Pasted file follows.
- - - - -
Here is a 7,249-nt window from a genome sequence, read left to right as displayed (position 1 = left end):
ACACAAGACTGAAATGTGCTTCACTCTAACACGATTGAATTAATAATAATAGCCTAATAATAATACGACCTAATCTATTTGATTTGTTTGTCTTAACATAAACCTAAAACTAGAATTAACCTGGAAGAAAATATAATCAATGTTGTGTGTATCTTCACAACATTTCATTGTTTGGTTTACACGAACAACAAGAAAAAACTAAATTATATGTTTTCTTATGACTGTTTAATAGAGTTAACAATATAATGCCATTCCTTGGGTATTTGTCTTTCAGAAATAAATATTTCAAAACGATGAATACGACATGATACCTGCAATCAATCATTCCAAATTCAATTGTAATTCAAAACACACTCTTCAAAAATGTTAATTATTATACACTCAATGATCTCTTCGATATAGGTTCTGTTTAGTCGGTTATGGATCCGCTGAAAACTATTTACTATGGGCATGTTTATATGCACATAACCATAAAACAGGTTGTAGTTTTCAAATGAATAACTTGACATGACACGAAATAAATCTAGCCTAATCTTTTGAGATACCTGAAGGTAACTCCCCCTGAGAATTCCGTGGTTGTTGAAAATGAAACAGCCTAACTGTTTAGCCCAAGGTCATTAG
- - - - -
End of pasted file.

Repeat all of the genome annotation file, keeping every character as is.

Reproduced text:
Here is a 7,249-nt window from a genome sequence, read left to right as displayed (position 1 = left end):
ACACAAGACTGAAATGTGCTTCACTCTAACACGATTGAATTAATAATAATAGCCTAATAATAATACGACCTAATCTATTTGATTTGTTTGTCTTAACATAAACCTAAAACTAGAATTAACCTGGAAGAAAATATAATCAATGTTGTGTGTATCTTCACAACATTTCATTGTTTGGTTTACACGAACAACAAGAAAAAACTAAATTATATGTTTTCTTATGACTGTTTAATAGAGTTAACAATATAATGCCATTCCTTGGGTATTTGTCTTTCAGAAATAAATATTTCAAAACGATGAATACGACATGATACCTGCAATCAATCATTCCAAATTCAATTGTAATTCAAAACACACTCTTCAAAAATGTTAATTATTATACACTCAATGATCTCTTCGATATAGGTTCTGTTTAGTCGGTTATGGATCCGCTGAAAACTATTTACTATGGGCATGTTTATATGCACATAACCATAAAACAGGTTGTAGTTTTCAAATGAATAACTTGACATGACACGAAATAAATCTAGCCTAATCTTTTGAGATACCTGAAGGTAACTCCCCCTGAGAATTCCGTGGTTGTTGAAAATGAAACAGCCTAACTGTTTAGCCCAAGGTCATTAG